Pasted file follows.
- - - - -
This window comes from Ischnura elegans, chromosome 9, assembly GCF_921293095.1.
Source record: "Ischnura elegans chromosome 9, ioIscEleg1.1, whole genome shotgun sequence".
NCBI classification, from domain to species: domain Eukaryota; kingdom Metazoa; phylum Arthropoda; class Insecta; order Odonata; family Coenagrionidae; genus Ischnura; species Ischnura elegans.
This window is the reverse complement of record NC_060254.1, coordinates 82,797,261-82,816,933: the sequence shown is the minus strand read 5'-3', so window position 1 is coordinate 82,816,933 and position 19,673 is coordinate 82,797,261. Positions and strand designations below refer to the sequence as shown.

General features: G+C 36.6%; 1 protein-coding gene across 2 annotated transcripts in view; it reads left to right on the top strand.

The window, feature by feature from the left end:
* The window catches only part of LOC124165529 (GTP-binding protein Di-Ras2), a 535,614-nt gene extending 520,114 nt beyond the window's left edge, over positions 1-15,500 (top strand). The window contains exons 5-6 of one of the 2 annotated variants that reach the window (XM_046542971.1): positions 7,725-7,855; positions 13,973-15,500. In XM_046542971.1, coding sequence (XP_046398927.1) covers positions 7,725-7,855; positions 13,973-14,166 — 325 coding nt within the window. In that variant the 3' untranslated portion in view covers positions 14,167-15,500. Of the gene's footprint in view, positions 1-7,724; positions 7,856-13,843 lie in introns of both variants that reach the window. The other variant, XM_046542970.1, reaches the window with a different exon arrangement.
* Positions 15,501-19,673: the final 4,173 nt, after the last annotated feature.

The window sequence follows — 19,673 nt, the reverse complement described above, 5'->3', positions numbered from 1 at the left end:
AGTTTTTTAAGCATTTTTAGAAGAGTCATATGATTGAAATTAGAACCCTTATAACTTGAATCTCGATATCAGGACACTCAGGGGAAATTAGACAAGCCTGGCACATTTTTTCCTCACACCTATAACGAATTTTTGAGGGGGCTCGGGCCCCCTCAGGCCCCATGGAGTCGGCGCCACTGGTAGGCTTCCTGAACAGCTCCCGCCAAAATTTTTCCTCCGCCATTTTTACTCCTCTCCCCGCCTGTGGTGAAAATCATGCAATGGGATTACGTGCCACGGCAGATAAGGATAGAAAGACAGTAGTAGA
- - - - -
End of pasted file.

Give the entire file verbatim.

This window comes from Ischnura elegans, chromosome 9, assembly GCF_921293095.1.
Source record: "Ischnura elegans chromosome 9, ioIscEleg1.1, whole genome shotgun sequence".
NCBI classification, from domain to species: domain Eukaryota; kingdom Metazoa; phylum Arthropoda; class Insecta; order Odonata; family Coenagrionidae; genus Ischnura; species Ischnura elegans.
This window is the reverse complement of record NC_060254.1, coordinates 82,797,261-82,816,933: the sequence shown is the minus strand read 5'-3', so window position 1 is coordinate 82,816,933 and position 19,673 is coordinate 82,797,261. Positions and strand designations below refer to the sequence as shown.

General features: G+C 36.6%; 1 protein-coding gene across 2 annotated transcripts in view; it reads left to right on the top strand.

The window, feature by feature from the left end:
* The window catches only part of LOC124165529 (GTP-binding protein Di-Ras2), a 535,614-nt gene extending 520,114 nt beyond the window's left edge, over positions 1-15,500 (top strand). The window contains exons 5-6 of one of the 2 annotated variants that reach the window (XM_046542971.1): positions 7,725-7,855; positions 13,973-15,500. In XM_046542971.1, coding sequence (XP_046398927.1) covers positions 7,725-7,855; positions 13,973-14,166 — 325 coding nt within the window. In that variant the 3' untranslated portion in view covers positions 14,167-15,500. Of the gene's footprint in view, positions 1-7,724; positions 7,856-13,843 lie in introns of both variants that reach the window. The other variant, XM_046542970.1, reaches the window with a different exon arrangement.
* Positions 15,501-19,673: the final 4,173 nt, after the last annotated feature.

The window sequence follows — 19,673 nt, the reverse complement described above, 5'->3', positions numbered from 1 at the left end:
AGTTTTTTAAGCATTTTTAGAAGAGTCATATGATTGAAATTAGAACCCTTATAACTTGAATCTCGATATCAGGACACTCAGGGGAAATTAGACAAGCCTGGCACATTTTTTCCTCACACCTATAACGAATTTTTGAGGGGGCTCGGGCCCCCTCAGGCCCCATGGAGTCGGCGCCACTGGTAGGCTTCCTGAACAGCTCCCGCCAAAATTTTTCCTCCGCCATTTTTACTCCTCTCCCCGCCTGTGGTGAAAATCATGCAATGGGATTACGTGCCACGGCAGATAAGGATAGAAAGACAGTAGTAGA